In the twentieth century, there have been many men and women to leave their mark on history but perhaps few in the category of Neil Armstrong. Listening to Armstrong yesterday as the keynote speaker at the Intergraph User Conference I wondered to myself if I was seeing the last, true American hero. As a thirteen year-old, I watched the moon landing and witnessed Armstrong’s "one small step for man…" Armstrong doesn’t do much public speaking and was thought to be somewhat reclusive in years following the first manned adventure to the lunar surface. But the man was nothing but humble and generous with his thoughts on going back to the Moon and perhaps to Mars as well.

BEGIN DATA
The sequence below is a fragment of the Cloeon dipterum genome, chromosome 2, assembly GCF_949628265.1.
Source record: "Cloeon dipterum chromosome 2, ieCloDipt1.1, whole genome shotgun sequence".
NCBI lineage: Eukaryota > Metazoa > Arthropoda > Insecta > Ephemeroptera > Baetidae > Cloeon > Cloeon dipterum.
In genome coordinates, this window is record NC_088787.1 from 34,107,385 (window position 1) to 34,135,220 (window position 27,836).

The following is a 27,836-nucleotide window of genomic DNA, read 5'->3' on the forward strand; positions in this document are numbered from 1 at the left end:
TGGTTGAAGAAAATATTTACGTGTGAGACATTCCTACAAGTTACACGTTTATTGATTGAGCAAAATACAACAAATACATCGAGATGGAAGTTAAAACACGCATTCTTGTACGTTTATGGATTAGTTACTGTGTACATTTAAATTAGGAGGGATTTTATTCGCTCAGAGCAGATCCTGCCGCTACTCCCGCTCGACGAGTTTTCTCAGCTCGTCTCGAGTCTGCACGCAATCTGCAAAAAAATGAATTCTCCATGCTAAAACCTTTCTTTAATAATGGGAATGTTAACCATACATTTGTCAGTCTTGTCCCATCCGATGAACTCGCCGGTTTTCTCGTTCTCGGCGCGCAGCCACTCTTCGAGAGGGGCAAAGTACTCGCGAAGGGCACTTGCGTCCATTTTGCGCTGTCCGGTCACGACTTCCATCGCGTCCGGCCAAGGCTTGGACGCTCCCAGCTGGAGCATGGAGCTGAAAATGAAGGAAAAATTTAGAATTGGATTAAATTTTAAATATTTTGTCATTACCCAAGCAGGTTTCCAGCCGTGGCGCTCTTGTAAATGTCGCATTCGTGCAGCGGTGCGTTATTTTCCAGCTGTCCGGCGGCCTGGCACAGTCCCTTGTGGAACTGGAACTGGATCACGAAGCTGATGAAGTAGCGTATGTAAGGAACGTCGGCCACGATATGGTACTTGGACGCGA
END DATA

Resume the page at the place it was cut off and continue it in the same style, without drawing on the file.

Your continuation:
Armstrong reflected on the day he set foot in the Sea of Tranquility and gazed up to see "a turquoise pendant perched against a black velvet sky." He said that one of the reasons for returning to the Moon is to solve the earth’s energy needs. There is much Helium3 in the soil of the moon that could be mined and used in fusion reactors in the US. The only problem is that a viable commercial fusion reactor has not been constructed. He said that the obstacles and unknowns in going to Mars are far fewer than those he faced in going to the Moon and that it is certainly doable.
Armstrong’s talk was inspiring and nostalgic to those of us who grew up as kids during the early days of the space race and I wondered if there are any visionaries and risk-takers left like him. Armstrong left the stage to a standing ovation and I felt honored to be so close to someone who, as a kid, was a larger than life symbol of America’s dreams beyond Earth.